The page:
So big big thanks, friends. Your thoughtfulness has sustained me.
I don’t know when I’ll be back here but feel free to check out my Caringbridge posts for further news about David.
(Or for my Instagram handle to see what we’re up to now and the big move ahead).
Here’s one last thought for me to hold dear — and I hope it resonates with you, too.
Please keep those prayers going and continue sending love and luck our way.
Right now we are especially grateful for every bit of love we can get.
I love you all.
Sarah Kline says
LOVE you more. Hope all is going well Chez Baskin and the pre-launch is clicking along. Looking forward to catching up when our schedules allow for it. HUGS.
Mary Britton says
I hope you find this post. There is an off license medication that many doctors and pharmacists use with cancer patients. It is not a miracle hoax or other nutty unscientific drug thng.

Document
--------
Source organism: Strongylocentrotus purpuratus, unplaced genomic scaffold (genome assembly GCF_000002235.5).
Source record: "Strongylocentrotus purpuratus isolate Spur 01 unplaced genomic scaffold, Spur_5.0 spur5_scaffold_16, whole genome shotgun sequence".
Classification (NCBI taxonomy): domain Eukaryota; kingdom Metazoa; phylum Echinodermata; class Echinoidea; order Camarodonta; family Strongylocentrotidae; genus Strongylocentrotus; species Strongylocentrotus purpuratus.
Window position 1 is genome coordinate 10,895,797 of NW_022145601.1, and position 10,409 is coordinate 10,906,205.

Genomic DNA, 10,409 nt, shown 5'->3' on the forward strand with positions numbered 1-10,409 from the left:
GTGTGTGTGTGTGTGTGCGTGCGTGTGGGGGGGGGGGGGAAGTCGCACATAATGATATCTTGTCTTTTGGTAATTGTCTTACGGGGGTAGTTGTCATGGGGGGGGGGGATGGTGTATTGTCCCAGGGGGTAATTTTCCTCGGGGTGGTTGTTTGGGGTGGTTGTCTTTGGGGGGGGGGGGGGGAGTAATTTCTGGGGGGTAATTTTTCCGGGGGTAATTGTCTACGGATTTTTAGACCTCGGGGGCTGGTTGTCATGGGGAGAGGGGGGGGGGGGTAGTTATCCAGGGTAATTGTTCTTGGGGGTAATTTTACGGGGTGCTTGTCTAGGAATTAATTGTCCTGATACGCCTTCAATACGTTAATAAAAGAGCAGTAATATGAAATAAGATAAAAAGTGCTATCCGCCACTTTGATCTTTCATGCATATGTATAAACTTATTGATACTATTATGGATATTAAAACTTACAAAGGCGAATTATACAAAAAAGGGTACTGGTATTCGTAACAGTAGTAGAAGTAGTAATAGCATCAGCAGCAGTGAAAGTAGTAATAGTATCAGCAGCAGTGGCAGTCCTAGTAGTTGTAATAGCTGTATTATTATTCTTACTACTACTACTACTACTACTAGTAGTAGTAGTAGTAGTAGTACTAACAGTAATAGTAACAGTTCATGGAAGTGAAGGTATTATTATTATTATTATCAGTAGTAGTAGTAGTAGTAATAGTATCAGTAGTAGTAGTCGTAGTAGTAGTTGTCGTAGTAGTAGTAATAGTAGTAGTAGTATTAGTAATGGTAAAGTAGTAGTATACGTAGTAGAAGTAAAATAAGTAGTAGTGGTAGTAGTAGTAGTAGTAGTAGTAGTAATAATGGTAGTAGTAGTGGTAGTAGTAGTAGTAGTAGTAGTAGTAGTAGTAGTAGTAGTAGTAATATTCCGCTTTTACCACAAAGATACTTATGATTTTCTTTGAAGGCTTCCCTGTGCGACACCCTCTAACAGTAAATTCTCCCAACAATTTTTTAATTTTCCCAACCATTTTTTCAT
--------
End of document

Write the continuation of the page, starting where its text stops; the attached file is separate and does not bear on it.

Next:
You can find out more by looking up the LDN Trust. https://mailchi.mp/ldnresearchtrust.org/the-ldn-2017-conference-is-now-available-to-all-p8406cj096
You may also contact me for information on prescribing physicians in Portland.
Eileen McDargh says
You all are amazing. Fro, Dosinia Dr. kn Dana point–prayers continue
Sarah Kline says
Eileen, I can’t believe I still haven’t been able to connect with you. My BAD — just so much going on here. I would love to talk to you about my Mom and so much more. Maybe after I bring Oliver to DC, in September? In the meantime, lots of love! Sarah
Larry and Sheila says